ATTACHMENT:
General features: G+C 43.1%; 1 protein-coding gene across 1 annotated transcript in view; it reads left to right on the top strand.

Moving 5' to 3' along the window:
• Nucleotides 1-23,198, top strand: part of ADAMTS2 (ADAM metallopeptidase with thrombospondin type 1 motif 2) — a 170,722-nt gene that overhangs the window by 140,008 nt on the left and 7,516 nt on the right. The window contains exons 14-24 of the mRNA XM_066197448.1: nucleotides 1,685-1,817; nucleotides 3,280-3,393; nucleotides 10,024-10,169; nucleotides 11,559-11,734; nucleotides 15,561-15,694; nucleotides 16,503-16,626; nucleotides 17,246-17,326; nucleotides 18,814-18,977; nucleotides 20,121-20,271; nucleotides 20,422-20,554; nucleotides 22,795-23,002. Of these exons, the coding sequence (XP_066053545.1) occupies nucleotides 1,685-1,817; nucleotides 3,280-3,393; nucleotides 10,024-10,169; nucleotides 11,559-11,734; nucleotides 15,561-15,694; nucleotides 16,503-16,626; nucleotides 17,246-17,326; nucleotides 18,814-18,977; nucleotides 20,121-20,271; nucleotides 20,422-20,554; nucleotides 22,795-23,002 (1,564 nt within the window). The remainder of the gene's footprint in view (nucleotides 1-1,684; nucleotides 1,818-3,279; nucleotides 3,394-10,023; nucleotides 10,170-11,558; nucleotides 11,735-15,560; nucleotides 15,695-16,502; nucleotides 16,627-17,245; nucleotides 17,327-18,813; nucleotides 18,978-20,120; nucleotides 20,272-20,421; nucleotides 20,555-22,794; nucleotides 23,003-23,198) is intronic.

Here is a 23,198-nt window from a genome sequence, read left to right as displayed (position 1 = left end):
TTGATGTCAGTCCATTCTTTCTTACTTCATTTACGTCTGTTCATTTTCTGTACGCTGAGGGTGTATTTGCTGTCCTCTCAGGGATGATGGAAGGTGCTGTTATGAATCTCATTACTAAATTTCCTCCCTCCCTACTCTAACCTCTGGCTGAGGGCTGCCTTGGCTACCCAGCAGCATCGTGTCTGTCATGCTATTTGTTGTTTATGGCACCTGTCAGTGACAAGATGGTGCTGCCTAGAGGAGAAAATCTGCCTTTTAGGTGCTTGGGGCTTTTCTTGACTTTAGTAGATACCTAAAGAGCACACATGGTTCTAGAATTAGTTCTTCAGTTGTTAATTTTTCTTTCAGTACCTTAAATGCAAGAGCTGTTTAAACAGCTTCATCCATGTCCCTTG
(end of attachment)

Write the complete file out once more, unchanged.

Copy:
General features: G+C 43.1%; 1 protein-coding gene across 1 annotated transcript in view; it reads left to right on the top strand.

Moving 5' to 3' along the window:
• Nucleotides 1-23,198, top strand: part of ADAMTS2 (ADAM metallopeptidase with thrombospondin type 1 motif 2) — a 170,722-nt gene that overhangs the window by 140,008 nt on the left and 7,516 nt on the right. The window contains exons 14-24 of the mRNA XM_066197448.1: nucleotides 1,685-1,817; nucleotides 3,280-3,393; nucleotides 10,024-10,169; nucleotides 11,559-11,734; nucleotides 15,561-15,694; nucleotides 16,503-16,626; nucleotides 17,246-17,326; nucleotides 18,814-18,977; nucleotides 20,121-20,271; nucleotides 20,422-20,554; nucleotides 22,795-23,002. Of these exons, the coding sequence (XP_066053545.1) occupies nucleotides 1,685-1,817; nucleotides 3,280-3,393; nucleotides 10,024-10,169; nucleotides 11,559-11,734; nucleotides 15,561-15,694; nucleotides 16,503-16,626; nucleotides 17,246-17,326; nucleotides 18,814-18,977; nucleotides 20,121-20,271; nucleotides 20,422-20,554; nucleotides 22,795-23,002 (1,564 nt within the window). The remainder of the gene's footprint in view (nucleotides 1-1,684; nucleotides 1,818-3,279; nucleotides 3,394-10,023; nucleotides 10,170-11,558; nucleotides 11,735-15,560; nucleotides 15,695-16,502; nucleotides 16,627-17,245; nucleotides 17,327-18,813; nucleotides 18,978-20,120; nucleotides 20,272-20,421; nucleotides 20,555-22,794; nucleotides 23,003-23,198) is intronic.

Here is a 23,198-nt window from a genome sequence, read left to right as displayed (position 1 = left end):
TTGATGTCAGTCCATTCTTTCTTACTTCATTTACGTCTGTTCATTTTCTGTACGCTGAGGGTGTATTTGCTGTCCTCTCAGGGATGATGGAAGGTGCTGTTATGAATCTCATTACTAAATTTCCTCCCTCCCTACTCTAACCTCTGGCTGAGGGCTGCCTTGGCTACCCAGCAGCATCGTGTCTGTCATGCTATTTGTTGTTTATGGCACCTGTCAGTGACAAGATGGTGCTGCCTAGAGGAGAAAATCTGCCTTTTAGGTGCTTGGGGCTTTTCTTGACTTTAGTAGATACCTAAAGAGCACACATGGTTCTAGAATTAGTTCTTCAGTTGTTAATTTTTCTTTCAGTACCTTAAATGCAAGAGCTGTTTAAACAGCTTCATCCATGTCCCTTG